Media – Globalization – Gender; Association for Progressive Communications as a Transcultural Network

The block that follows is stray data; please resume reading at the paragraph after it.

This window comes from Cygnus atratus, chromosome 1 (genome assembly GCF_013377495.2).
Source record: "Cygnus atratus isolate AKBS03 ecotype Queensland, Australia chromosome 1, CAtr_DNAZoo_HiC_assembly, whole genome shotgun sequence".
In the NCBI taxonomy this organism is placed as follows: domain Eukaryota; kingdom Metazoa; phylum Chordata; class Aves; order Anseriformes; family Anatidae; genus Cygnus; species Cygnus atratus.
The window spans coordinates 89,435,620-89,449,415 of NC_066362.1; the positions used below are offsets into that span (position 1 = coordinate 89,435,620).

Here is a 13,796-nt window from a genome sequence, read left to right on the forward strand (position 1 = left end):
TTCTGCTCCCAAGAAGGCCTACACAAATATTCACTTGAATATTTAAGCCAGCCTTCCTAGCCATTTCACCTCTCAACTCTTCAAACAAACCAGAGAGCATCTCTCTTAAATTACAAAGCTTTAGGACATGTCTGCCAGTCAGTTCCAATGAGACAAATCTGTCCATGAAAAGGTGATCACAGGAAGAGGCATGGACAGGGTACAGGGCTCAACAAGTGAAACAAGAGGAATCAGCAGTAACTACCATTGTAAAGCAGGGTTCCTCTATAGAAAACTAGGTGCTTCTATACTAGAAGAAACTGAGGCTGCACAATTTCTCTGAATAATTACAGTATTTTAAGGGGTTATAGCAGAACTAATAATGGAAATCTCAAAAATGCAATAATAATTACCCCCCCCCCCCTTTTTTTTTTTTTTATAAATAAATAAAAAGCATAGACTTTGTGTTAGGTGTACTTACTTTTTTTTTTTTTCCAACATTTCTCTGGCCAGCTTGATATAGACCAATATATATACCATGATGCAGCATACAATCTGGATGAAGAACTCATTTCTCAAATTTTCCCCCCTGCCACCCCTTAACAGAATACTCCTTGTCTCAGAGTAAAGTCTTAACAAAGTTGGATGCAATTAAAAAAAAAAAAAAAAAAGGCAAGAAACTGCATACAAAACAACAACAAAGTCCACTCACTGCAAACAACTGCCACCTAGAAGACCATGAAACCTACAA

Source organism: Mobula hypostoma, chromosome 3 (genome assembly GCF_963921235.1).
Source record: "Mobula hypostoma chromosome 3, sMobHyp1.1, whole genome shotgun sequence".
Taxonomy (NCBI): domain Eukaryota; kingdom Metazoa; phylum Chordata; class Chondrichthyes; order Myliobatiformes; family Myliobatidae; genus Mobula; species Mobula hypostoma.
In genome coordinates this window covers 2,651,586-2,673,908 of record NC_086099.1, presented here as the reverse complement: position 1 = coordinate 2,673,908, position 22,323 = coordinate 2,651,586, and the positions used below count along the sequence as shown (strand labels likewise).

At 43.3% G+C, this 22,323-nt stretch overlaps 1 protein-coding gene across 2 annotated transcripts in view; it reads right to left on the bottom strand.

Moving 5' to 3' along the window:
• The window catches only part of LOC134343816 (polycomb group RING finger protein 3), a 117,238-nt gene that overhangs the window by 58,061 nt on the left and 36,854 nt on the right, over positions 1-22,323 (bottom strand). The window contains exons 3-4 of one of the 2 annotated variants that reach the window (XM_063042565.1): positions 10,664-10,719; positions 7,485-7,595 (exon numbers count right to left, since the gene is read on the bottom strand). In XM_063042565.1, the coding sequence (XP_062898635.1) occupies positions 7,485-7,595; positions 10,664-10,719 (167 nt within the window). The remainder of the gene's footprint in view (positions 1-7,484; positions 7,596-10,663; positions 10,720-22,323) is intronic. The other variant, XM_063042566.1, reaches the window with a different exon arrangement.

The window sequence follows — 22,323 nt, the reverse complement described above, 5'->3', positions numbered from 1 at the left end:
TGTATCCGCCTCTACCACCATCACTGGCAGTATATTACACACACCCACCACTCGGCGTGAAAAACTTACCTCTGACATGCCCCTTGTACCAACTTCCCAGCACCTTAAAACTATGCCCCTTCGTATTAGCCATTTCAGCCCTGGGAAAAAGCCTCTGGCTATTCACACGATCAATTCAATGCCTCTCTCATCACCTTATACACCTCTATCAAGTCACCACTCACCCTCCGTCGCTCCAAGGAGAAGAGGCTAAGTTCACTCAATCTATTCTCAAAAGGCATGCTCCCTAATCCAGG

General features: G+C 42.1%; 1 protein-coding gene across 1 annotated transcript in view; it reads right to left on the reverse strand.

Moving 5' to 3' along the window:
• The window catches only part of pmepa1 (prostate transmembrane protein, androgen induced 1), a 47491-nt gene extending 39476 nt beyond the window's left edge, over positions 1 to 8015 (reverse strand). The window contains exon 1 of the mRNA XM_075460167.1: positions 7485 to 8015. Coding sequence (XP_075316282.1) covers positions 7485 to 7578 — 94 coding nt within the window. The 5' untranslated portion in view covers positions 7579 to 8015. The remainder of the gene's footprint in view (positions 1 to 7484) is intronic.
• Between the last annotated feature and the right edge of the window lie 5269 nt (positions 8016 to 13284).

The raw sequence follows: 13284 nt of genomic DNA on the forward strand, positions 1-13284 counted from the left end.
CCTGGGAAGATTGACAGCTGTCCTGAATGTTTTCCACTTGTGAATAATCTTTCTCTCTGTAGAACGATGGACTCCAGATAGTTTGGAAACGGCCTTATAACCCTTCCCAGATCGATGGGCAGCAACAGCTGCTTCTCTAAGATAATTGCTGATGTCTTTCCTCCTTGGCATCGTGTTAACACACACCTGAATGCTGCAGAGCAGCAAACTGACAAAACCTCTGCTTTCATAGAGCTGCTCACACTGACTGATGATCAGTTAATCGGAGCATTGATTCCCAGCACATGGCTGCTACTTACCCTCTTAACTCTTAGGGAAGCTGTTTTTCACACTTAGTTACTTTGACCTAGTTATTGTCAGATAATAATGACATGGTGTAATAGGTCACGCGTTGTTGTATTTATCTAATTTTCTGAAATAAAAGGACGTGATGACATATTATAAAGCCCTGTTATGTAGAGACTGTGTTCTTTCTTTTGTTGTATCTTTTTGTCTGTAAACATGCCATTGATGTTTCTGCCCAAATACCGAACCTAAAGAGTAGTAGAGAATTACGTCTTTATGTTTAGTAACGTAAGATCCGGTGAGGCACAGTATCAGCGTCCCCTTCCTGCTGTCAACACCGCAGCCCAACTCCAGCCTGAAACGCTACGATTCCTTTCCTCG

The Association for Progressive Communications Women’s Networking Support Programme (APC WNSP) is a transcultural network that conducts women empowerment media projects in different countries. The aim of APC WNSP is the transformation of gender hierarchies and the realization of gender equality through the use of (mainly new) information and communication technologies. As a transcultural network, APC WNSP has become a phenomenon of contemporary media globalization, acting in a multi-level system on global, regional, and local levels. APC WNSP is of interest for gender analysis in media and communication studies as well as in globalization theory. Therefore, on the one hand, I analyze the transcultural structure of the network and, on the other hand, the gender norms of global organization as well as the efforts to implement these norms on the local level. The main question here is: Are there differences and tensions or homogeneous ideas of gender? As gender is always determined by other social categories, I combine the perspectives of intersectionality and transculturality for analyzing gender. While the transcultural perspective helps in the analysis of cultural patterns, an intersectional approach requires attention to the interdependence of different social categories within the category of gender. In my doctoral thesis, the efforts in the implementation of global gender norms are analyzed in South Africa as a significant regional example. South Africa is relevant for a theoretical globalization perspective because phenomena of cultural globalization can be significantly regarded within this cultural space. Because of its history of apartheid and accommodation of many migrants, South Africa is an interface of different cultures in which cultural negotiation processes take place. Media workshops conducted by one of APC WNSP’s members, Women’s Net, are used as examples for local media projects, which are then compared with the global ideas and norms of the network. For my project, I use a triangulation of different methods: expert interviews with APC coordinators; website and document analyses of the network structure and the gender concepts within the network; and interviews with project participants to bring insights into individual gender identities. Triangulation allows a comparison of the local and global levels. The main questions are the following: How do media/gender NGOs network worldwide? How and with what effects does transcultural communication take place within this network? What concepts of gender do the NGOs agree on a global level, and what ideas of gender do they face locally? How does a transcultural network like APC WNSP influence local gender hierarchies?